Yesterday, while waiting for the kids’ Winnie the Pooh tape to rewind, I caught the final few seconds of a commercial from Overstock.com. “Rory!” I shouted at the television. This was followed by a puzzled look from my little daughter who replied, “Dad, what are you saying?”
The man on television, Rory Feek, was one of my now spouse’s neighbors in what seems like a lifetime ago. After researching him, I now know that he is the Rory of the Vanguard/Sugar Hill duet “Rory and Joey,” and he and his wife are spokespersons for Overstock.com. I remember Rory being a kind and quiet guy who was very handy. He drove an old classic car, wore overalls regularly, had served in the Marines, and was raising his young two daughters as a single Dad.
He was a songwriter then—chasing the musicians dream. Rory was always very nice to us, and he even invited the Mrs. and me to watch him perform for a small group of fans at a local bookstore (yes, even the best songwriters are the unheralded yet talented performers playing for 20 or so people at bookstores, bakeries, and coffee houses). In my mind, I have this great image of Rory with his daughters as he leaned against a picnic table on a bit of land that overlooked a duck pond, strumming his guitar and singing.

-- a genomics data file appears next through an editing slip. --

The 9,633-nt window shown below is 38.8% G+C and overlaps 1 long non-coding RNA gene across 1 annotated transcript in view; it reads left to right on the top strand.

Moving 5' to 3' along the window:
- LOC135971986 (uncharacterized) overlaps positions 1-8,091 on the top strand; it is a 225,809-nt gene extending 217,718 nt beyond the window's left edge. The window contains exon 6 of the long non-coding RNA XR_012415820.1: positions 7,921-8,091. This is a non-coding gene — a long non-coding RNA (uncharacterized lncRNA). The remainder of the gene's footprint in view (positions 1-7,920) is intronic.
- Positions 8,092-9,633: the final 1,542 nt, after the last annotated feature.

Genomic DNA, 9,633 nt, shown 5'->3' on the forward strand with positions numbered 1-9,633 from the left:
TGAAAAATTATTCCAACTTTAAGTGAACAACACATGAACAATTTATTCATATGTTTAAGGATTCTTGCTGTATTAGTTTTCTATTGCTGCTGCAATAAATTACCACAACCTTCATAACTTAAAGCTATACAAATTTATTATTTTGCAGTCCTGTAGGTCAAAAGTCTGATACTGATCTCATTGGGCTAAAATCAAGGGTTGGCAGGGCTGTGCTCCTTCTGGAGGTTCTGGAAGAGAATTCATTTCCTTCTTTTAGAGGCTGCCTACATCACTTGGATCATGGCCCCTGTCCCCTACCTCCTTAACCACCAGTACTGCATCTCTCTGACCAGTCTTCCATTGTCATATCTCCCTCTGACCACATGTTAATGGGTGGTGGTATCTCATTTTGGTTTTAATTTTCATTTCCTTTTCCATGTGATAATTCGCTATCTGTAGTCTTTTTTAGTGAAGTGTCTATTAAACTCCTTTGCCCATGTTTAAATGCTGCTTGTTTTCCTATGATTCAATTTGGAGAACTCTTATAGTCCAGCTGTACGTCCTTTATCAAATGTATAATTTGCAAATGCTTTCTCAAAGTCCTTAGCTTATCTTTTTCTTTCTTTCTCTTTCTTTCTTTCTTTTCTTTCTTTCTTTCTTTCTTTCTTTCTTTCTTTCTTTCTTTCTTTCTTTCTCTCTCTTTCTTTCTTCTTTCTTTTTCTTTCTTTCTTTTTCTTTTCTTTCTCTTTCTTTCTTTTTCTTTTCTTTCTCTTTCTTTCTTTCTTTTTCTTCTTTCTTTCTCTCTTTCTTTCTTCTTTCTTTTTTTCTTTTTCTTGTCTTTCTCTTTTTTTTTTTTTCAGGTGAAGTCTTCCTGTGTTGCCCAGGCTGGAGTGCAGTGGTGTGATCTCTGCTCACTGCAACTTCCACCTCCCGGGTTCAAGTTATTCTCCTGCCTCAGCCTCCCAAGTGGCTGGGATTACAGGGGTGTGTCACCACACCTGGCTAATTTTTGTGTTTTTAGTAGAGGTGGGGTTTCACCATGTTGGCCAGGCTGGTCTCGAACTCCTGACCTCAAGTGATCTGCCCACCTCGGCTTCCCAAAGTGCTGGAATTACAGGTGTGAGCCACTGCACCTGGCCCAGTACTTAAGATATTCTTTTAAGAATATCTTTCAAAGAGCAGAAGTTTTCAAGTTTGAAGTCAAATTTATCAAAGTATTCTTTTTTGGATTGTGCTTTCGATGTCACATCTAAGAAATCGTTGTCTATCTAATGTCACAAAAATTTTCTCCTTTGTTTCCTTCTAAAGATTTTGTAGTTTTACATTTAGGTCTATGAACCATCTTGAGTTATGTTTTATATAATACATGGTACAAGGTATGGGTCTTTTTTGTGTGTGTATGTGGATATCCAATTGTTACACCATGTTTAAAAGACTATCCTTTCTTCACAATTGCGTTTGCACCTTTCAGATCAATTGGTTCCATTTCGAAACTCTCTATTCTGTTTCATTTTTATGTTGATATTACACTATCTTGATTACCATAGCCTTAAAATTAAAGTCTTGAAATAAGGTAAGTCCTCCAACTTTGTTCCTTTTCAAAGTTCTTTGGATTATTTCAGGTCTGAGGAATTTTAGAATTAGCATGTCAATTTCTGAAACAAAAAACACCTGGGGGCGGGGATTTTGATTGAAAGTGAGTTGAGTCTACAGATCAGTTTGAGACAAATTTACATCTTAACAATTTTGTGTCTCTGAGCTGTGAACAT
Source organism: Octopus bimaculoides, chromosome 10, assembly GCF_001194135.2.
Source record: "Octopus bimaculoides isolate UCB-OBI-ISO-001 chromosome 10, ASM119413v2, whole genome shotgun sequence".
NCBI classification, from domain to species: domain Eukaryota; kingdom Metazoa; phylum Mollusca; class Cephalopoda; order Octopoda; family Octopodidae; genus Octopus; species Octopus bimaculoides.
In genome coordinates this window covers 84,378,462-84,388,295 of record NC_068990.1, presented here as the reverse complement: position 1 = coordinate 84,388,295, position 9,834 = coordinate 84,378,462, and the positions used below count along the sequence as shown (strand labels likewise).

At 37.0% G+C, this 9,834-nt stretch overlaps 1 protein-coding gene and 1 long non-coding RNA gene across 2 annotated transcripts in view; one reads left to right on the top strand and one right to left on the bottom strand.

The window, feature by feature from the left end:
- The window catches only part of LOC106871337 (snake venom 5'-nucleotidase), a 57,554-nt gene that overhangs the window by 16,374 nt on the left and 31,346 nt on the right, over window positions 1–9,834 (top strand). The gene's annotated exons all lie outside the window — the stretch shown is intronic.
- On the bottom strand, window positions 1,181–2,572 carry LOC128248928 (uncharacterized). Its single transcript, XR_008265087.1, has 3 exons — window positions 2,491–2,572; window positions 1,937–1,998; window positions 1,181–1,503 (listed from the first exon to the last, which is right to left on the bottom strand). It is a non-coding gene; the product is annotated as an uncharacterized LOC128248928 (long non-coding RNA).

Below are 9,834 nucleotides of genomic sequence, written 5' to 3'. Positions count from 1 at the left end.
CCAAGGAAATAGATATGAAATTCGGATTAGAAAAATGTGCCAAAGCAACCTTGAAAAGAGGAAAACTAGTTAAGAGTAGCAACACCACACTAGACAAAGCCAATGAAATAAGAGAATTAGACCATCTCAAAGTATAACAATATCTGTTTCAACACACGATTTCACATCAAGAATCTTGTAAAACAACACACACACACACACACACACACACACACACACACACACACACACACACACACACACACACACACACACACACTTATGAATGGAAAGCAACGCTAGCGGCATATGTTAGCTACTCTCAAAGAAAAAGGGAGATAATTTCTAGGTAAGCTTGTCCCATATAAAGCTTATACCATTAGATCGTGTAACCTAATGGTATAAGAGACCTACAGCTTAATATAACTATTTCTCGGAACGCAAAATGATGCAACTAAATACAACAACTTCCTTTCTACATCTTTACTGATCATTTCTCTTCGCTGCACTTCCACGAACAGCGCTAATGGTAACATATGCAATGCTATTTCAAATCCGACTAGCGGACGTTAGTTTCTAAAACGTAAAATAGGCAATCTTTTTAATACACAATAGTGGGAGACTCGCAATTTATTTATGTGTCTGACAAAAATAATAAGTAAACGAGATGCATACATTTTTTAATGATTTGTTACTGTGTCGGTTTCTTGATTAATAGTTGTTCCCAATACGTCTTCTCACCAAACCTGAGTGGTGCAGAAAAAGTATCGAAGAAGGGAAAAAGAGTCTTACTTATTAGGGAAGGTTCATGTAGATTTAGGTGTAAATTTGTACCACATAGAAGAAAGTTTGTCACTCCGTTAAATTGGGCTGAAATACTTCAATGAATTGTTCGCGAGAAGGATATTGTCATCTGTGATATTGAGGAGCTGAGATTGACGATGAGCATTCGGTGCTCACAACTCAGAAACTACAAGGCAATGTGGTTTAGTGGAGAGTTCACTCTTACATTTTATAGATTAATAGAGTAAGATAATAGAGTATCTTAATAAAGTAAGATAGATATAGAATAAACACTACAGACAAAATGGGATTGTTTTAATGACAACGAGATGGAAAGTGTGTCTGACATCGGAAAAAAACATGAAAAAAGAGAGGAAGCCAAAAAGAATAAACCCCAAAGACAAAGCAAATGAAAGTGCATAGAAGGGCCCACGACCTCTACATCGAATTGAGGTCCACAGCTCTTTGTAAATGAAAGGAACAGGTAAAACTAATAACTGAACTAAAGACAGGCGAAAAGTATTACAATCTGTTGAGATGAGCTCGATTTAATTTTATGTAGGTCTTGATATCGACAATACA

I was glad to see that all of his hard work had finally paid with a recording contract and international recognition. The life stories of Rory and his wife make you just want to root for their success. They now live in a 19th century farm house in rural TN. His wife is a part owner of a small town restaurant (seen in the picture below--a great restored General Store now called Marcy Jo's Mealhouse), and when not doing music stuff, her day starts at 4 am baking and serving the breakfast crowd.
Consistent with the discussion in one of my last posts regarding music industry execs only wanting performers shaped from the same cookie cutter, Rory said this in an interview:
“When I came to town in ‘95, I put all my singing dreams away,” he says. “I quickly realized it was a beauty contest, and it was a game I wasn’t willing to play, and one I wouldn’t win,” he notes.”I am elated that Rory was able to succeed while remaining true to his values.
Rory's story is further evidence in my belief that no one can predict quite what God has in store for each of us. You never know—-the smiling yet confident neighbor guy struggling to pay his bills and support two kids today could certainly be the singing star inspiring thousands with his music tomorrow.